An experienced nonprofit attorney who understands how to start a nonprofit corporation can provide insightful advice to help you accomplish your mission and avoid common legal pitfalls that many nonprofit entities fall into.

In this guide, you’ll find all the information you need to successfully start a nonprofit entity in New York State, including filing the right legal registration, receiving tax-exempt status with the IRS, and incorporating your nonprofit.

Step 1: Name Your New York Nonprofit

starting a nonprofit in ny

The first step to starting your New York nonprofit is to give it a name. The name you choose is what you’ll use to register it on all your legal documents, but it’s also the name you will use for fundraising and advertising and marketing initiatives.

Not only is it important to choose a name that aligns with your values and clearly communicates your mission statement, but you also need to ensure that it’s compliant with New York naming regulations for nonprofit organizations.

New York Nonprofit Naming Guidelines

New York sets forth several naming requirements that nonprofit organizations must comply with:

  • It must be unique and distinguishable from other businesses in the state.
  • It must include an organizational description: Inc., Ltd., Company, or Incorporated.
  • It cannot indicate that it is intended for any other purpose than what is outlined in its Certificate of Incorporation.
  • It cannot include any phrasing that implies the organization acts on behalf of New York State or the United States.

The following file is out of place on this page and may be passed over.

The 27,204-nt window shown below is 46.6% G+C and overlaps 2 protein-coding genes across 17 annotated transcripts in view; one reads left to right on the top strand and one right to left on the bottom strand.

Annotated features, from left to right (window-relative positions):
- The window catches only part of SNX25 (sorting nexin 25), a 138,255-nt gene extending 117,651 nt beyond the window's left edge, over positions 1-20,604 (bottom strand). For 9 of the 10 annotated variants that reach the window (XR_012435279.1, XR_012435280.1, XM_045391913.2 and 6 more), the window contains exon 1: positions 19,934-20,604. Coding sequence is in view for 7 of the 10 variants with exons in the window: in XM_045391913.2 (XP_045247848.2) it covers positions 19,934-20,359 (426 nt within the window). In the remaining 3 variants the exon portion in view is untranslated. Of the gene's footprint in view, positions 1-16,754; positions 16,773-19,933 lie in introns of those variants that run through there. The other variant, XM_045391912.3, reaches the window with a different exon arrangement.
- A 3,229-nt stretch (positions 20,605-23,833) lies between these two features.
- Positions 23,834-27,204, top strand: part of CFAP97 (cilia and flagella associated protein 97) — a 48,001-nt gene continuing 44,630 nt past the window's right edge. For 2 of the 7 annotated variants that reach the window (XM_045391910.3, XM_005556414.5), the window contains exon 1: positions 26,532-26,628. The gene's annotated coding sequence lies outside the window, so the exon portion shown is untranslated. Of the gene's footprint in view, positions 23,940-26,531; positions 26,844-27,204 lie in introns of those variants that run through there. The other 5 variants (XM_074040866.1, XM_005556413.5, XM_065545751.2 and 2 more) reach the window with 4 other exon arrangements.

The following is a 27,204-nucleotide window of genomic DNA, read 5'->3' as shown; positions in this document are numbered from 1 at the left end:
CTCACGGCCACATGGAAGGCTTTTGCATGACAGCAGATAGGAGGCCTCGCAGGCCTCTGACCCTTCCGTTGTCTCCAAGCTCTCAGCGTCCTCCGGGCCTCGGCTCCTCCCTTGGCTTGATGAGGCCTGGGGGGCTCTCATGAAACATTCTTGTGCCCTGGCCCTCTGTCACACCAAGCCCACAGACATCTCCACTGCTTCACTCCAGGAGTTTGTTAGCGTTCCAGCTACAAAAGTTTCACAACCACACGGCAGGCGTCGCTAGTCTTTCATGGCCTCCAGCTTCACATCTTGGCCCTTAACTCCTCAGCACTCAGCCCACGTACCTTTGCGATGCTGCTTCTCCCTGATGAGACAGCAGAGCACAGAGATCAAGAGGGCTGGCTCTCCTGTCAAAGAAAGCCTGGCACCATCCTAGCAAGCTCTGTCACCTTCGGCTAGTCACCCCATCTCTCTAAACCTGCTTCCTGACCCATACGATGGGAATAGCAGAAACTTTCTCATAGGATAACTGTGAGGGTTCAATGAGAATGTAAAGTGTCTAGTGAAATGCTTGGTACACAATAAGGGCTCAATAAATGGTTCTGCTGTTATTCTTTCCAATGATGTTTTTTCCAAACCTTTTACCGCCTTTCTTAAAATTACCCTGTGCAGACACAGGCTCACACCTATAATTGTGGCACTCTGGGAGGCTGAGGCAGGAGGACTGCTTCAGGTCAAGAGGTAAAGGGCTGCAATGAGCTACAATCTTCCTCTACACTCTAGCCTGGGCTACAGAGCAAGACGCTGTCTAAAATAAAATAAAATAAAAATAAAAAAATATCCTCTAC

• It cannot include phrasing that is obscene, considered ridicule, or implies the entity engages in illegal activity.

In addition to these requirements, New York also restricts certain words and phrases for naming an incorporated entity. Your nonprofit name may not contain the following words:

  • Lawyer
  • Doctor
  • Exchange
  • Handicapped or blind
  • Industrial organization, council, union, or labor
  • School, education, prekindergarten, preschool, university, library, arboretum, and other educational terms

There are some exceptions to these word restrictions. Depending on the nature of your organization, you may be able to petition for permission from the appropriate state agency to use these terms in your nonprofit name. An experienced nonprofit attorney can help you file these petitions and construct your argument for their inclusion in your entity name.

Step 2: Choose a New York Nonprofit Corporation Structure

New York nonprofit organizations are divided into two types: religious and non-religious. The New York Religious Corporations Law recognizes religious organizations as a special type of corporation with the stated purpose of enabling members of the faith to gather for worship or other religious observances.

All other nonprofit agencies in New York are governed by the Not-For-Profit Corporation Law, NY NPC Law § 201. This law divides other nonprofits into four groups.

Type A Civic, political, patriotic, athletic, fraternal, social, animal husbandry, commercial, industrial, horticultural, agricultural, trade, or service association
Non-business entities
Type B Charitable organizations, religious, educational, literary, scientific, for prevention of cruelty to animals or children, or cultural
Non-business purposes
Type C Intended for public or quasi-public purposes, such as those performed by a business entity
Type D Other purposes not listed above